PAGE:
Brandeis University Called Out for Free Speech Abuses in Its Student Newspaper

The Hindley case, the university's bungled decision to close down the Rose Art Museum, and various other abuses of student and faculty rights have continued to embarrass Brandeis University.
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Yesterday I announced a national ad campaign by my organization, the Foundation for Individual Rights in Education, calling out colleges across the country that have consistently and unapologetically stood by actions that violated the free speech rights of their students or faculty. At the same time, we placed this half-page ad in the Brandeis University student newspaper The Justice:

The ad refers to an appalling case that seems as though it sprung fully-formed from a Philip Roth novel. In the fall of 2007, Donald Hindley, a Brandeis professor of nearly 50 years was found guilty of racial harassment for using the word "wetbacks" in his Latin American Politics class in order to explain the origin of the term and criticize its use. Despite the fact that only one student complained, and the rest of the students understood that the explanation was relevant to class discussion, Brandeis has stubbornly stood by its finding against Hindley. Brandeis student and FIRE intern Daniel Ortner wrote a scathing critique of the Brandeis administration and President Jehuda Reinharz just a few weeks ago titled, "Reeling from Crisis to Crisis: The Lack of Accountability at Brandeis University." As he says in his article:

In the Hindley case, the administration violated its own stated policy and ignored its obligations to Brandeis students as well as Brandeis faculty. A major problem in the controversy was that students in Hindley's classes were not allowed to be called as witnesses of Hindley's alleged statements and their context in the classroom. The administration might even have relied on indirect or even fabricated accounts of students taking offense, for Hindley was never given any written account of what he allegedly said that had gotten him in trouble.

The Faculty Senate's criticism of the administration's actions was ignored, for its official findings that the charges were both wrongheaded and handled badly was declared to be merely the statement of an advisory committee without any real voice. This led to a standoff between faculty and the administration and a near two-year shutdown in the hearing of grievances by the Committee on Faculty Rights and Responsibilities.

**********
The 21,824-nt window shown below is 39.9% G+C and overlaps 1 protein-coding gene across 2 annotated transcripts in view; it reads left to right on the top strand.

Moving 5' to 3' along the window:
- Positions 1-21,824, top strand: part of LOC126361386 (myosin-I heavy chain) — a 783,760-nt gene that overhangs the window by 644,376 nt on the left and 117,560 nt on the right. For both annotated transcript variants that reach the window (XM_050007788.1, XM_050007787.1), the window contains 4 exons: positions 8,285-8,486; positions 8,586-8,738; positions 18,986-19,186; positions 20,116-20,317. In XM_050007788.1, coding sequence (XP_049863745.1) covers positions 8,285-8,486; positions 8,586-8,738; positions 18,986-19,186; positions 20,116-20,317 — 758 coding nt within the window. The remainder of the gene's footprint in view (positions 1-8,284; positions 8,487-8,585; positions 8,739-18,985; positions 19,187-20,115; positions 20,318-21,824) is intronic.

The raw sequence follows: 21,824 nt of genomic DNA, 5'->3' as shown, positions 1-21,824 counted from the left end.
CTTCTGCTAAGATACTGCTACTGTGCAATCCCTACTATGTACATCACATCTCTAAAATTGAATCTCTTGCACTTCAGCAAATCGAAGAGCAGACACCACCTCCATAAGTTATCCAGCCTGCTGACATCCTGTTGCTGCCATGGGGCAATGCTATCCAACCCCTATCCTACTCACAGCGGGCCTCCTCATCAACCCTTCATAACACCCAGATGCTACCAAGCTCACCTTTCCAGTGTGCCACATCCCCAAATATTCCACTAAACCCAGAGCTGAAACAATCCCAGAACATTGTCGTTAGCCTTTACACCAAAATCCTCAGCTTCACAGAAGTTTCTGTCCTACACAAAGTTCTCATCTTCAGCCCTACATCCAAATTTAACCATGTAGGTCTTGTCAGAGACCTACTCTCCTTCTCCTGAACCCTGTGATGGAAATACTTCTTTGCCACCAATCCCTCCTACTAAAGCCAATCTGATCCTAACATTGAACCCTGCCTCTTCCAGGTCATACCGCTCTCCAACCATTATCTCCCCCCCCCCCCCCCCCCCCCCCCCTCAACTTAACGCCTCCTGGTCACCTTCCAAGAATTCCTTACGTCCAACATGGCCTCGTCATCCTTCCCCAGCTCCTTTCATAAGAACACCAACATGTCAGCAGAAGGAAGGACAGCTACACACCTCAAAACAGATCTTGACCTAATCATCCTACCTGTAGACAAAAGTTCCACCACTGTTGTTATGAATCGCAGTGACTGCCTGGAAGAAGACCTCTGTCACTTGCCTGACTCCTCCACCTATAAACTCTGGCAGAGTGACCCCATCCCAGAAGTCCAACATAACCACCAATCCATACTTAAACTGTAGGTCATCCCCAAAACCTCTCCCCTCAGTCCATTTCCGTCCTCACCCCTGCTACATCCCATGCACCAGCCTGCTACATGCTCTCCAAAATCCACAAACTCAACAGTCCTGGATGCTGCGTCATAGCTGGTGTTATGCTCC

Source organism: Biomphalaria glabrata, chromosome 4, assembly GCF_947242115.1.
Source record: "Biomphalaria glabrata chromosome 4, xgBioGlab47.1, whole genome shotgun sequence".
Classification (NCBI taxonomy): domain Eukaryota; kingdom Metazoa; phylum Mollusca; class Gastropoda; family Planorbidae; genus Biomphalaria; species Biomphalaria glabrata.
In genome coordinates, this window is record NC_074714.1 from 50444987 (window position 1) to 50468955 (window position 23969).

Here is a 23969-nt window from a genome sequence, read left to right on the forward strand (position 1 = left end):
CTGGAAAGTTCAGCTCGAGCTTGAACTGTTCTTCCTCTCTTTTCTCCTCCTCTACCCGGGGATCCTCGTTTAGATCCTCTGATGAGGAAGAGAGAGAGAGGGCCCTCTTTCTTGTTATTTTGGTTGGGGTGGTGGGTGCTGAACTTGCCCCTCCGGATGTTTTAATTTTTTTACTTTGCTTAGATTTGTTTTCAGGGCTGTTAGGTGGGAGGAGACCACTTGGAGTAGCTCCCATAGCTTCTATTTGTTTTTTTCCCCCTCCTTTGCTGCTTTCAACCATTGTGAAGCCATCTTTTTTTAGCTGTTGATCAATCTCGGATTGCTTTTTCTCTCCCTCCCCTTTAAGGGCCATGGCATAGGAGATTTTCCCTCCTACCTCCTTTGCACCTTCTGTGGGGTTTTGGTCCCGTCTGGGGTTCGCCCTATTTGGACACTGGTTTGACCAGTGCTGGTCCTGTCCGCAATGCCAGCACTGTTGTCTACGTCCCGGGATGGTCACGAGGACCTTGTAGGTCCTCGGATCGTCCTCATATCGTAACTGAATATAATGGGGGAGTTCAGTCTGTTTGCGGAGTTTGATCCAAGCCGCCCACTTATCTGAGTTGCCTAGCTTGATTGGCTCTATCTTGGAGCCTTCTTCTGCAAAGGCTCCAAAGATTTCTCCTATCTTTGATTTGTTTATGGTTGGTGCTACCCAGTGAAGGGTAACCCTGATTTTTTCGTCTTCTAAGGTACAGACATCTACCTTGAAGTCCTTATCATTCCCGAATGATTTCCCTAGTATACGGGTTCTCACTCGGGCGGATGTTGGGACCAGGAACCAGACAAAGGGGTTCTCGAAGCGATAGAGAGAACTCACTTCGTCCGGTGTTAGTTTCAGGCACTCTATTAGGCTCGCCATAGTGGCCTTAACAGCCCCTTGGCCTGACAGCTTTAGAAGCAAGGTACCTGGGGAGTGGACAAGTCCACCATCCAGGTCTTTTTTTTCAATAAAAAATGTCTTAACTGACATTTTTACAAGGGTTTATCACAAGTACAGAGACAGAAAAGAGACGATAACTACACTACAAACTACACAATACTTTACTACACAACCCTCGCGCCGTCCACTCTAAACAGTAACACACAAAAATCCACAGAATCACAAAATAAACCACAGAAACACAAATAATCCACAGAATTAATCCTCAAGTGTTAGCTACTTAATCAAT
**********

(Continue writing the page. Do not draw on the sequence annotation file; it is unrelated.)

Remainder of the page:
Richard Gaskins, the Faculty Chair at the time the Hindley incident broke, deserves to be commended in particular for his vigilance on behalf of faculty rights and prerogatives. Unfortunately, the administration has yet to admit any fault in the Hindley case and has failed to articulate a clear policy for the investigation of incidents of harassment or shown any inclination to follow its stated policy. Among the tragedies of the Hindley case is the fact that the administration believed itself above any other authority and able to make unilateral decisions about faculty members' classroom statements without caring whether the Brandeis faculty actually might have something to add about classroom pedagogy.

The Hindley case, the university's bungled decision to close down the Rose Art Museum, and various other abuses of student and faculty rights have continued to embarrass the university. All Brandeis would have to do to get off our Red Alert list and save itself from further public humiliation is to simply repeal the finding of racial harassment against Professor Hindley. It is a small but very important step that is long, long overdue.

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